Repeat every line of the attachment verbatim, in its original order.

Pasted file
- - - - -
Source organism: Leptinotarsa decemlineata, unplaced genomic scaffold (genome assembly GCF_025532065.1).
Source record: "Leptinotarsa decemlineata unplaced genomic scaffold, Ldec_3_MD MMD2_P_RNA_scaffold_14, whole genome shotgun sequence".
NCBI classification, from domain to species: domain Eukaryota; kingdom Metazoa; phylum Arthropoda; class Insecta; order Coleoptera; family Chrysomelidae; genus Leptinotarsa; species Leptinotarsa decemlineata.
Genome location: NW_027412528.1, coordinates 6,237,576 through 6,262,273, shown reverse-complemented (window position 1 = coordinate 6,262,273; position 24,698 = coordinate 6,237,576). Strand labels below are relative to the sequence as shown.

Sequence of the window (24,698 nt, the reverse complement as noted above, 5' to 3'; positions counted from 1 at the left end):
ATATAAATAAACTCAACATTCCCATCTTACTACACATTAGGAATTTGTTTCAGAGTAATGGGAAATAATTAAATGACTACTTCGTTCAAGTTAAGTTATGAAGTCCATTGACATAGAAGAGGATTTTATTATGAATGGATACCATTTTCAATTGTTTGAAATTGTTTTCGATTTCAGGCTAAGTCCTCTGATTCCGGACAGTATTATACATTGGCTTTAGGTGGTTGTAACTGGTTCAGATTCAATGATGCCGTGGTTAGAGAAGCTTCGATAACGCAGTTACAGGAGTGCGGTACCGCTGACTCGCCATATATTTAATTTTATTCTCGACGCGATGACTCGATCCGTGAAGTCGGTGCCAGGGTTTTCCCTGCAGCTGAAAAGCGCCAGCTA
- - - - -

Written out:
Source organism: Leptinotarsa decemlineata, unplaced genomic scaffold (genome assembly GCF_025532065.1).
Source record: "Leptinotarsa decemlineata unplaced genomic scaffold, Ldec_3_MD MMD2_P_RNA_scaffold_14, whole genome shotgun sequence".
NCBI classification, from domain to species: domain Eukaryota; kingdom Metazoa; phylum Arthropoda; class Insecta; order Coleoptera; family Chrysomelidae; genus Leptinotarsa; species Leptinotarsa decemlineata.
Genome location: NW_027412528.1, coordinates 6,237,576 through 6,262,273, shown reverse-complemented (window position 1 = coordinate 6,262,273; position 24,698 = coordinate 6,237,576). Strand labels below are relative to the sequence as shown.

Sequence of the window (24,698 nt, the reverse complement as noted above, 5' to 3'; positions counted from 1 at the left end):
ATATAAATAAACTCAACATTCCCATCTTACTACACATTAGGAATTTGTTTCAGAGTAATGGGAAATAATTAAATGACTACTTCGTTCAAGTTAAGTTATGAAGTCCATTGACATAGAAGAGGATTTTATTATGAATGGATACCATTTTCAATTGTTTGAAATTGTTTTCGATTTCAGGCTAAGTCCTCTGATTCCGGACAGTATTATACATTGGCTTTAGGTGGTTGTAACTGGTTCAGATTCAATGATGCCGTGGTTAGAGAAGCTTCGATAACGCAGTTACAGGAGTGCGGTACCGCTGACTCGCCATATATTTAATTTTATTCTCGACGCGATGACTCGATCCGTGAAGTCGGTGCCAGGGTTTTCCCTGCAGCTGAAAAGCGCCAGCTA